Last Thursday, staff from across the University of Cambridge walked out on strike. Lectures were cancelled and picket lines were formed, causing widespread disruption to activities across the University. This was necessary because higher education workers have been taken for granted by their employers for far too long.
Workers in higher education only received a 1 per cent pay rise, whilst inflation ran at 2.7 per cent this year. This trend has meant that lecturers and HE staff have received a real terms pay cut of 13 per cent over the past five years. Any individual experiencing a drop in pay would rightly feel aggrieved, but the crucial role that these staff play in our education system makes it a particularly bitter pill to swallow. The University would not function without them: something they demonstrated clearly at Thursday’s protest.
I joined the picket lines that day, though I am not directly affected by the pay cut, because we will all be worse off if current trends continue. The profession will become rapidly less attractive, and our University system will only be the poorer for it. We students can only achieve our potential with the support of lecturers and University staff, and it is therefore in all our interests that employers give them the fair treatment and pay that they deserve.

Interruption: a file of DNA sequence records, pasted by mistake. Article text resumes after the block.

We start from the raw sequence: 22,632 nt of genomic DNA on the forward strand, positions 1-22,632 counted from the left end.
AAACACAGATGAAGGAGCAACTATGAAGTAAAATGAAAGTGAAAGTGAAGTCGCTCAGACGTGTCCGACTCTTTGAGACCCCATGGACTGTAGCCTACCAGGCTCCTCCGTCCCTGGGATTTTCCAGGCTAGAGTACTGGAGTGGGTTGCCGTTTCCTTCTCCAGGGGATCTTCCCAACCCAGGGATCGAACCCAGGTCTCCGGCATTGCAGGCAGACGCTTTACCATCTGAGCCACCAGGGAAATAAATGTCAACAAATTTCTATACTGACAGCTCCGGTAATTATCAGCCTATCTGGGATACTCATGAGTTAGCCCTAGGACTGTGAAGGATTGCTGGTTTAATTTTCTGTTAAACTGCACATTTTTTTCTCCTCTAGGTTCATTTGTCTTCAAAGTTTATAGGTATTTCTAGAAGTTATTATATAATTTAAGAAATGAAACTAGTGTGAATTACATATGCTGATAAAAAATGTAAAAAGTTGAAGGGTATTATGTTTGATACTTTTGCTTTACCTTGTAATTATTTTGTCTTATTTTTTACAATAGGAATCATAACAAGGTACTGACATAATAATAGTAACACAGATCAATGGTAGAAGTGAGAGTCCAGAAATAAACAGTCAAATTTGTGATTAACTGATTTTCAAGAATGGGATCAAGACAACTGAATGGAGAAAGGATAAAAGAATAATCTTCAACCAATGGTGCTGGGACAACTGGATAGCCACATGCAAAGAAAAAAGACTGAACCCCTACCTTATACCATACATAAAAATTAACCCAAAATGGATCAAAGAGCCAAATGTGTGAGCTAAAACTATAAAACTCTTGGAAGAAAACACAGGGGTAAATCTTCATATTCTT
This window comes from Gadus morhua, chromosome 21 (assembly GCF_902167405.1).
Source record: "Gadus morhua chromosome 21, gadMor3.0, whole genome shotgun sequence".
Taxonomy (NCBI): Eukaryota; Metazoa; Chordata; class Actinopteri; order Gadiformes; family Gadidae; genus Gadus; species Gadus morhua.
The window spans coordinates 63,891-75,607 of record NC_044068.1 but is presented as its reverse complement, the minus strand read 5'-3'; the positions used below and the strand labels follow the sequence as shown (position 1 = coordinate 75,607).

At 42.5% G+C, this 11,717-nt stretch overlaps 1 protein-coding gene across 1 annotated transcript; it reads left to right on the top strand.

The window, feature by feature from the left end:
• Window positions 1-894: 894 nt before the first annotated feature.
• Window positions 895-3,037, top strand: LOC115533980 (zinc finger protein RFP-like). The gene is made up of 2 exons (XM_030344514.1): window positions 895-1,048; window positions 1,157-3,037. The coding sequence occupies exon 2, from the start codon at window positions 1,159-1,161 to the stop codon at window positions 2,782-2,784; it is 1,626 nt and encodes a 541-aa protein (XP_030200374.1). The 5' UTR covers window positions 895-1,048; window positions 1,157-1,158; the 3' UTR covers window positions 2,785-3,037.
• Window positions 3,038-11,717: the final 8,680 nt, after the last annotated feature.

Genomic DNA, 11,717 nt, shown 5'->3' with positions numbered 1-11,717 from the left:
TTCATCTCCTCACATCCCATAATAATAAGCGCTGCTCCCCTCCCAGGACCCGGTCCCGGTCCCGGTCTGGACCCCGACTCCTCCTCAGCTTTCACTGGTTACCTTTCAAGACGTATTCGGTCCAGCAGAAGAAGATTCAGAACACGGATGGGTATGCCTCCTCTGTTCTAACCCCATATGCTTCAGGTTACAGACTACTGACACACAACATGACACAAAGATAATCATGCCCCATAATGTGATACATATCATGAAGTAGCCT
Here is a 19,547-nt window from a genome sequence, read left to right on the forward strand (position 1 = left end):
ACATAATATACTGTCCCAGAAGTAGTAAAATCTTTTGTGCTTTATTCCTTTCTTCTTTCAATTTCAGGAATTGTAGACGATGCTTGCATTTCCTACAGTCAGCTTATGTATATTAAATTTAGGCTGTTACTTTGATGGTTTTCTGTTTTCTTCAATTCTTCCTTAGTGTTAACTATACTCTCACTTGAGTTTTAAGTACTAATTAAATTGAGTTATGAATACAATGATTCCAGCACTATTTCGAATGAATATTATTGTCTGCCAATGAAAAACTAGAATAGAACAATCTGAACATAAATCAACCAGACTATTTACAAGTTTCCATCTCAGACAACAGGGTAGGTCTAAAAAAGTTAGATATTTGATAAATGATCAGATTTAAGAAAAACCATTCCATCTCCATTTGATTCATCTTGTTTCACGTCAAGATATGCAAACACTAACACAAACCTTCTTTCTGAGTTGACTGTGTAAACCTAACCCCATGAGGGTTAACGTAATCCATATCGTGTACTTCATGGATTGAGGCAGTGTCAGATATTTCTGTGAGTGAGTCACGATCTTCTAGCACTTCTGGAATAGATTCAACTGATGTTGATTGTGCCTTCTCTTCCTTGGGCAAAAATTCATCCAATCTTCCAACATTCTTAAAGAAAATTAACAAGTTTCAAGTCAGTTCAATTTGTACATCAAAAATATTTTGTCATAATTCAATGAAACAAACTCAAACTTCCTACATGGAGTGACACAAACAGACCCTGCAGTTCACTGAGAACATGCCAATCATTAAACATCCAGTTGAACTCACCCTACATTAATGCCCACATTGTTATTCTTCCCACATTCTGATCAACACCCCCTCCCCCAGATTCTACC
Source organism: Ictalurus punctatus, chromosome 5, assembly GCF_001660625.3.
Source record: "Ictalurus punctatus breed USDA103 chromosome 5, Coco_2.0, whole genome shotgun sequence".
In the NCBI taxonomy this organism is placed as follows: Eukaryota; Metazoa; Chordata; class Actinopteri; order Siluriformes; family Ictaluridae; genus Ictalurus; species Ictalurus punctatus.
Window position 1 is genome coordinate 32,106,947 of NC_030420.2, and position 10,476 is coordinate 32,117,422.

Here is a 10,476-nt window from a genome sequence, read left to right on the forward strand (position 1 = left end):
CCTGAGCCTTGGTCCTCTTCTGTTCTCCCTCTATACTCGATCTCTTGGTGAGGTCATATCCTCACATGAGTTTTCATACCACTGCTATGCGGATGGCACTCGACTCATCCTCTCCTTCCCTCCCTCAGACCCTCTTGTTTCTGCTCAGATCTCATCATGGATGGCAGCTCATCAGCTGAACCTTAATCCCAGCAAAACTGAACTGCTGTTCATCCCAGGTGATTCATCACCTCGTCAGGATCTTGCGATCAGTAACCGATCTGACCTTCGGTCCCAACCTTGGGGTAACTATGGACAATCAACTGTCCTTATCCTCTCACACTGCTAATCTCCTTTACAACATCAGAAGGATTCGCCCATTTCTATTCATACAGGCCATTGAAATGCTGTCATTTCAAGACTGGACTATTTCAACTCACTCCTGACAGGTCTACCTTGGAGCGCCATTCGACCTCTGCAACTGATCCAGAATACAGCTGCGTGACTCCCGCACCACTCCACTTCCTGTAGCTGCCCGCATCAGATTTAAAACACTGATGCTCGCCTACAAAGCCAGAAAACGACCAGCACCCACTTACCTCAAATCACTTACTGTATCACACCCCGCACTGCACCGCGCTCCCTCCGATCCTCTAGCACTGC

Nobody enjoys going on strike; each Union member who does so loses a day’s pay. Therefore it was not a frivolous or greedy move: it was Cambridge staff finally saying ‘enough is enough’.
There was a good turnout on the pickets, especially at the Sidgwick Site. We managed to persuade some students and workers not to cross – one Royal Mail worker even refused to deliver post in solidarity – but many who crossed the line seemed unaware of its significance.
This was in large part due to lack of information; the vast majority who crossed seemed either confused or apathetic. We should therefore not aggressively dismiss these students as back-stabbers, but improve awareness of the plight of HE workers, and the rationale behind strike action.
When there is a nationwide £2 billion surplus in the University sector, but 4,000 staff are paid below the Living Wage, it’s fair to say something needs to change. Over half of vice-chancellors continue to earn over £242,000 a year, and the proportion of staff on six-figure salaries is rising. This is not an isolated case, but part of a wider trend which sees government punishing public sector workers and ordinary people for a crisis in which these individuals played no part. For 39 out of 40 months under David Cameron, prices have risen faster than wages.
It’s time the government stopped bashing public sector workers, and started addressing the fundamental inequality in our society. I’m not holding my breath, but until then it’s important we all get out there on the picket lines and make our voices heard.